HUNTINGTON, W.Va. — Marshall University was all set to give out the Johnson & Johnson COVID-19 vaccine to its students for the first time on Tuesday until it wasn’t.
Daniel Persinger, an Environmental Health and Safety Specialist at Marshall and leading the logistics of the clinics on campus, received word early in the morning that there was a recommendation by the Centers for Disease Control and Prevention (CDC) and the Food and Drug Administration (FDA) to pause that usage of that vaccine.
The recommendation came following six reported U.S. cases of a rare type of blood clot in individuals after receiving the vaccine out of 6.8 million doses given nationwide.
Persinger and Marshall officials quickly shifted with the Cabell-Huntington Department to ensure a clinic held in the Don Morris Room could go on.
“We were notified at 7 a.m. that Johnson and Johnson had a pause on it from the CDC and the FDA. Immediately we got in contact with the Cabell-Huntington Health Department and tried to find a way to hold a vaccine clinic,” Persinger told MetroNews.
Three hundred Moderna vaccine doses were given out to students on Tuesday, each student having to come back in three weeks for a second dose. Persinger said Tuesday was scheduled to be the first time Marshall had given Johnson & Johnson doses out all year because a patient only needs one shot, and time in the semester is winding down. WVU paused Johnson & Johnson vaccination as well.
Due to this morning’s pause of the Johnson & Johnson vaccine by the CDC and FDA, today’s on-campus vaccination clinic will use the Moderna vaccine, which requires a second dose. Everyone who receives their first dose today will be notified when it’s time for their second dose.
— President Gilbert (@MarshalluPres) April 13, 2021
2,579 first doses of a vaccine have been given at Marshall during the pandemic, as of the latest update on the university’s COVID-19 dashboard. 1,766-second doses have been given out.
Persinger said no students expressed hesitancy when given Moderna at the last second. He hopes that it stays that way as Marshall’s COVID-19 numbers have gone down with only 10 cases on campus according to the dashboard.
“Our goal from day one is to educate students and staff on the benefits of receiving the vaccine. We hope this is a blip on the radar for vaccine hesitancy,” Persinger said.
Shortly after the announcement from the CDC and FDA, Gov. Jim Justice announced that all use of the Johnson & Johnson COVID-19 vaccine in West Virginia would be paused immediately until further notice.
Dr. Sherri Young, chief health officer of the Kanawha-Charleston Health Department (KCHD) described the rare type of blood clot found in six individuals, including one fatal case, to be Cerebral Venous Sinus Thrombosis (CVST). All six cases were found in females between the age of 18 and 49.
“It’s very difficult to treat, it’s very complicated, it’s a severe complication. If this was a more minor complication I don’t know they would have taken the same stance because it is so exceedingly rare. Six cases in seven million. But it’s enough to say pause,” she said at a press conference.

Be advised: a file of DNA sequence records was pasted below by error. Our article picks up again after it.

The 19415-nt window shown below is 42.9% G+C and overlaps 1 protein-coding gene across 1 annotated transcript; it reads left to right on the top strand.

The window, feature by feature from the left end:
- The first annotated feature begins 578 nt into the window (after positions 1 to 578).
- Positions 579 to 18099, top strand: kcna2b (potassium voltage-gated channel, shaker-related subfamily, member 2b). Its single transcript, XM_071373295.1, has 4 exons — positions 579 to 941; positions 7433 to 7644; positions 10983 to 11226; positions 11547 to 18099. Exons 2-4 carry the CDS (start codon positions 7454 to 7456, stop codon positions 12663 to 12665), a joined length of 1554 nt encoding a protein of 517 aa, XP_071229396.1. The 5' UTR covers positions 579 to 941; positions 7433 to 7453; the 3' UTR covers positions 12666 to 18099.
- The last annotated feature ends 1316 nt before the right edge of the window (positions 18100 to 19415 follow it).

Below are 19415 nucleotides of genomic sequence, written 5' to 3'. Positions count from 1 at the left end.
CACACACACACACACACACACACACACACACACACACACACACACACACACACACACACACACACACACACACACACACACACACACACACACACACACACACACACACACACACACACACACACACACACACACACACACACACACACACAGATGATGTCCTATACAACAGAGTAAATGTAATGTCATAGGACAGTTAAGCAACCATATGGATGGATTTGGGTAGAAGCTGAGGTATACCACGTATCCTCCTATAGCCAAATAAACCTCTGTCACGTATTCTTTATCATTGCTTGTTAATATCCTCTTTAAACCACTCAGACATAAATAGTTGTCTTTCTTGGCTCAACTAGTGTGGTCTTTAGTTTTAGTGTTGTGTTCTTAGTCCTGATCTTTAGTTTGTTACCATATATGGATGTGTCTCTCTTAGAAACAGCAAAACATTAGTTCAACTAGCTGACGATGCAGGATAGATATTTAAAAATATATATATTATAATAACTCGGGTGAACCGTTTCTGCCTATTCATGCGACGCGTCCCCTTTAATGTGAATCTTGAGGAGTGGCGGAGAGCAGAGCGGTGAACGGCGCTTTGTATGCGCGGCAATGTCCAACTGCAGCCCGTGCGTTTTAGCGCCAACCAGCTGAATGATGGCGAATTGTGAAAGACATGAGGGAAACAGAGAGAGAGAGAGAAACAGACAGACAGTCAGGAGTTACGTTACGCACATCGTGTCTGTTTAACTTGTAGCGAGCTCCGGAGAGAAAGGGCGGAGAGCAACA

The KCHD has vaccinated 1,888 citizens with the Johnson & Johnson vaccine. Young said that as of Tuesday no severe side effects have been reported in the county. However, KCHD is monitoring CAMC Neurology and other local hospitals to see if anything has been reported.
Young said if a person received the Johnson & Johnson shot three or more weeks ago then they should not have to worry.
“For those who are concerned about symptoms or complications, or have risk factors, here is what you need to look for. Severe headache, abnormal swelling in the lower extremities, or symptoms of a blood clot. Chest pain, chest tightness, difficulty breathing. Those are symptoms you would look for because they are either precursors or symptoms of CVST,” Young said.
Young said KCHD had 800 Johnson & Johnson doses set to be used in drive-thru and community events. She said the health department will shelve the doses, which have a six-month shelf life and wait until a further recommendation from the CDC.
She said many events will shift to Pfizer or Moderna and the county is in ‘good shape’ with allotments. According to Young, there should be no concern about receiving Pfizer or Moderna because they are made differently than Johnson & Johnson.
The CDC’s Advisory Committee on Immunization Practices is holding a meeting Wednesday to determine how to go forward, Young said. The committee will assess the situation and see if any safety measures need to be put into place before the resumption of the vaccine.
Johnson & Johnson said in a statement, “The safety and well-being of our people who use our products is our number one priority. At present, no clear causal relationship has been established between these rare events and the vaccine.”
The WV Department of Health and Human Resources (DHHR), through the federal Vaccine Adverse Event Reporting System), has not received any reports of these extremely rare blood-clotting events in West Virginia residents who have received the Johnson & Johnson vaccine, Justice’s office said. The DHHR will continue to monitor for instances going forward.
465,793 West Virginians have been fully vaccinated as of Tuesday, according to the DHHR. 665,930 first doses have been administered.